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Candyland (1935)

5.7
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Ratings: 5.7/10 from 22 users  
Reviews: 1 user

The Sandman makes a call on a young boy and takes him and his puppy to Candyland. There the King of Candyland in the Clouds takes them through his candy-factory where all his workers try to... See full summary »

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Title: Candyland (1935)

Candyland (1935) on IMDb 5.7/10

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Storyline

The Sandman makes a call on a young boy and takes him and his puppy to Candyland. There the King of Candyland in the Clouds takes them through his candy-factory where all his workers try to outdo one another in showing their artistic candy-work. Written by Les Adams <longhorn1939@suddenlink.net>

Plot Summary | Plot Synopsis

Plot Keywords:

king | sandman | dream | baby | foot chase | See more »

Genres:

Animation | Short

Certificate:

Approved
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Details

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Release Date:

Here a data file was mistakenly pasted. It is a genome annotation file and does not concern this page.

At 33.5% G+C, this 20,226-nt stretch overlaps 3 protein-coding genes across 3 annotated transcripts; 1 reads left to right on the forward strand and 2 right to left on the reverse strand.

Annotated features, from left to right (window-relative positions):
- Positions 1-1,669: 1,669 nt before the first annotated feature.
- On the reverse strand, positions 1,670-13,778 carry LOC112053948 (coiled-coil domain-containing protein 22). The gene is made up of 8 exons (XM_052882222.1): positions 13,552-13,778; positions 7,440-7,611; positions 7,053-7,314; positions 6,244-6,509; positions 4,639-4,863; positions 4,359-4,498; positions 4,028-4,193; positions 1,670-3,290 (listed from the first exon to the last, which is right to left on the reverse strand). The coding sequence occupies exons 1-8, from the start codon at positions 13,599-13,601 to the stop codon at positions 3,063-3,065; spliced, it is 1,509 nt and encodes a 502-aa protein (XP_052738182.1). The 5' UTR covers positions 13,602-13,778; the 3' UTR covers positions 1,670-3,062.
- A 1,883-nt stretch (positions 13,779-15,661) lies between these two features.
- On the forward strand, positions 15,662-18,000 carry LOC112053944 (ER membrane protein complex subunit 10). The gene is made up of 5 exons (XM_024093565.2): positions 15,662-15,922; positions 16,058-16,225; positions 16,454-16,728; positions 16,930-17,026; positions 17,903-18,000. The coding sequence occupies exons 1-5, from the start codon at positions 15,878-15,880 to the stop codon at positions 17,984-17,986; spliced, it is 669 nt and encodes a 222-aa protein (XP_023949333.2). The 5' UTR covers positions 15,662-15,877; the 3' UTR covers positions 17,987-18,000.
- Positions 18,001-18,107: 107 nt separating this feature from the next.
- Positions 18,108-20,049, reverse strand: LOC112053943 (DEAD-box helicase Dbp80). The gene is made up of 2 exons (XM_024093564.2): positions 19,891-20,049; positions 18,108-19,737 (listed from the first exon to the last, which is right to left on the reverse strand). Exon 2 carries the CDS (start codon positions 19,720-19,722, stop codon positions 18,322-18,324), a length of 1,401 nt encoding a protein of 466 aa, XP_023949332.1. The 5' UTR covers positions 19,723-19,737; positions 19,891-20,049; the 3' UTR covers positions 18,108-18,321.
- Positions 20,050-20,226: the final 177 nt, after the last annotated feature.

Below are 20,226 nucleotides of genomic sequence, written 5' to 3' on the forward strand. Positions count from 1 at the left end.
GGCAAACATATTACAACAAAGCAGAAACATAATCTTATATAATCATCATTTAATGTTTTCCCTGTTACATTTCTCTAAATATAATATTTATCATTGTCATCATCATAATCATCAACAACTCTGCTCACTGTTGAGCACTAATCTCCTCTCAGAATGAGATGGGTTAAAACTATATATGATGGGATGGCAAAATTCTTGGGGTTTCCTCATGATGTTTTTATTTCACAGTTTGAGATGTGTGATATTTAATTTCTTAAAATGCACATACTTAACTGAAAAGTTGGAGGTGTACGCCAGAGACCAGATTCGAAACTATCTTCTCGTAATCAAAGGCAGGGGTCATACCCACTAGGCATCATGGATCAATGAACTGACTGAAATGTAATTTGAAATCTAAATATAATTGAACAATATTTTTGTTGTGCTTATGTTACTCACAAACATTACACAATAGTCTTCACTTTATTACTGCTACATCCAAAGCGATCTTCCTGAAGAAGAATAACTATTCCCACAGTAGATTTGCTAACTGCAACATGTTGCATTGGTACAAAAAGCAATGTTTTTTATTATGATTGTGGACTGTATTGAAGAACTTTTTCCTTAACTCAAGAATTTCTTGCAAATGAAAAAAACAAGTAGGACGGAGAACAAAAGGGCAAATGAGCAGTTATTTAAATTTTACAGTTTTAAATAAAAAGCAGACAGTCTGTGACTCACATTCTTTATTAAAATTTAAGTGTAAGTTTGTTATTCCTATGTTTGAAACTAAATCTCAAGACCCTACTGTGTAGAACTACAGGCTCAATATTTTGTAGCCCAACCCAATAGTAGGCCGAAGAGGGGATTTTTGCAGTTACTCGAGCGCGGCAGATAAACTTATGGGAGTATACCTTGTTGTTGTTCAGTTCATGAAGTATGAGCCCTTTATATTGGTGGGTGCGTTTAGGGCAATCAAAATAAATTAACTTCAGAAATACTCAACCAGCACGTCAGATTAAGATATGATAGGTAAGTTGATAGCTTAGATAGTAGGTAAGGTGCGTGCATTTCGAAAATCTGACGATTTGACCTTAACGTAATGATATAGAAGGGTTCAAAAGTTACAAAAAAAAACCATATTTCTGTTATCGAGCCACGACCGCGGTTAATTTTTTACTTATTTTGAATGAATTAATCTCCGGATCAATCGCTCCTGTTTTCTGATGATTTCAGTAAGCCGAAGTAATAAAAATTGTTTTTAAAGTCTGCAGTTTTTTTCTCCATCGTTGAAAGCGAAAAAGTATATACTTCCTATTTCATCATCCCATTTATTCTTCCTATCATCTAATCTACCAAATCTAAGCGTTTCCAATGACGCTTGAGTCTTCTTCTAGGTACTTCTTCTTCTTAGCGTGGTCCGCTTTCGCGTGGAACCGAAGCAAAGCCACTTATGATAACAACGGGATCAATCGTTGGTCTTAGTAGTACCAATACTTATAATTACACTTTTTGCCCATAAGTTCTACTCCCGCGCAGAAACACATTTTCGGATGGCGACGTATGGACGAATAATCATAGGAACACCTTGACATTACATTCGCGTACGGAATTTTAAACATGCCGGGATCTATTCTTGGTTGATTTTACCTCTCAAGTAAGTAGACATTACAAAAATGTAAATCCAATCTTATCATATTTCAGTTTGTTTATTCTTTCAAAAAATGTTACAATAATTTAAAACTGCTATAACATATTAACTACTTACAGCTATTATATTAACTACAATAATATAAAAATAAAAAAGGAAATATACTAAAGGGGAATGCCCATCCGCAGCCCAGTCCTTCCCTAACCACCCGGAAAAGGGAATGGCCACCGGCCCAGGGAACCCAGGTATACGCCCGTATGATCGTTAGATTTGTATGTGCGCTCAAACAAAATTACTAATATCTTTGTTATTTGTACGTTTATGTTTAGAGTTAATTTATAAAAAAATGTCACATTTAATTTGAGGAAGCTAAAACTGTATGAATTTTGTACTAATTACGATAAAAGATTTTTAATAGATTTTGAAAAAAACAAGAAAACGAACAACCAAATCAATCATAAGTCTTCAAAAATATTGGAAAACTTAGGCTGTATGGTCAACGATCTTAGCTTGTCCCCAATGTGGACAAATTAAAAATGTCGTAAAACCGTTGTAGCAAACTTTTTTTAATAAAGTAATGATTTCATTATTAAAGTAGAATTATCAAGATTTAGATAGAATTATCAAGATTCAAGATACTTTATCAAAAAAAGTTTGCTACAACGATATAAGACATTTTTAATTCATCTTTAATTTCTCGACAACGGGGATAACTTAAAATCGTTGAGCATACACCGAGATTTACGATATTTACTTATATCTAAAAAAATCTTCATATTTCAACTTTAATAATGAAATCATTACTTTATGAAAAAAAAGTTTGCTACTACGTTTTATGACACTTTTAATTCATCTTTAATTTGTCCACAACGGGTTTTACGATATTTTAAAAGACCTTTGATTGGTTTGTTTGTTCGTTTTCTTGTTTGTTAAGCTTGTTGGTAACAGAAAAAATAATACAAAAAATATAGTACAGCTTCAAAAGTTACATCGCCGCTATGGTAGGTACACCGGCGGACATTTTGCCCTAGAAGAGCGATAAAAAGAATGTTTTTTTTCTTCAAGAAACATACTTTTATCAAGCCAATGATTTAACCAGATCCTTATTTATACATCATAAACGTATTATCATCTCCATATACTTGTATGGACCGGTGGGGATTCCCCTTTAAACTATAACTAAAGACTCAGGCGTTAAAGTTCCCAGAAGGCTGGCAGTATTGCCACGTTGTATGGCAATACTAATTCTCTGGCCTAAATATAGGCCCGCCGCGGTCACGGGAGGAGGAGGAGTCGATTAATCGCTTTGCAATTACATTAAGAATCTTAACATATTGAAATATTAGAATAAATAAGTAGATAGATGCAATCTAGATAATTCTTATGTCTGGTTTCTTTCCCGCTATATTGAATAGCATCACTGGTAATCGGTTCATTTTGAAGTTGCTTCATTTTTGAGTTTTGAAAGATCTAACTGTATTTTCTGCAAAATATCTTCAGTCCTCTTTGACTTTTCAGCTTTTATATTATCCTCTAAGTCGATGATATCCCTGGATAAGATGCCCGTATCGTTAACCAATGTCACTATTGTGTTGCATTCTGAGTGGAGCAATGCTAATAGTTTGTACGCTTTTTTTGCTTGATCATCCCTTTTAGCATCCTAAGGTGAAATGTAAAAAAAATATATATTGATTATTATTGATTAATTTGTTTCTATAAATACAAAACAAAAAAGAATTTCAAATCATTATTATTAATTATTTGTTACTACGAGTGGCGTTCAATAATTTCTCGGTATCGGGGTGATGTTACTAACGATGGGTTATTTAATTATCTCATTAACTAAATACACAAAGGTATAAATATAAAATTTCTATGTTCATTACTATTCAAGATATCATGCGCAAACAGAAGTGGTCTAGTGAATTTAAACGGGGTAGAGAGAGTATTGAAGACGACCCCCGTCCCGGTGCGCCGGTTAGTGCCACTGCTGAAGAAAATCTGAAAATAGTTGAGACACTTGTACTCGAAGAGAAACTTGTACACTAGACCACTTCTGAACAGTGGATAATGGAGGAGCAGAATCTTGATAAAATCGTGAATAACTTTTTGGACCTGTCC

12 April 1935 (USA)  »

Company Credits

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Technical Specs

Sound Mix:

(Western Electric Recording)

Color:

(2-strip Technicolor)

Aspect Ratio:

1.37 : 1
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User Reviews

 
Too Sweet for a Sweet Tooth
7 August 2012 | by (New York City) – See all my reviews

At this stage, Walt Disney had a monopoly on three-strip Technicolor for cartoons. As a result, when Walter Lantz wanted to make a color cartoon, he made do with the two-strip variety: bright reds and bright blues, which he used in their pure, bright forms -- pretty good for decorating a candy cane, but lacking any subtlety whatsoever.

That lack of subtlety pretty much defines this cartoon about a small boy who dreams about his trip with his dog to Candyland, where a work force of tiny, rotund men make sweets. A couple of the sequences, like the one about popcorn balls, shows a certain amount of charm and good humor, but mostly it is too sweet for my taste. The saccharine song about Candyland, sang as a soprano chorale, reinforces the result.

The high cost of even two-strip Technicolor meant this one was kept in circulation and no doubt the bright colors kept it popular for several years for the Saturday morning matinée show at the local theaters, but as a whole, it is a way below average cartoon for Lantz in a period when he was struggling a bit -- as, indeed, every cartoon producer seems to have been except for Disney.


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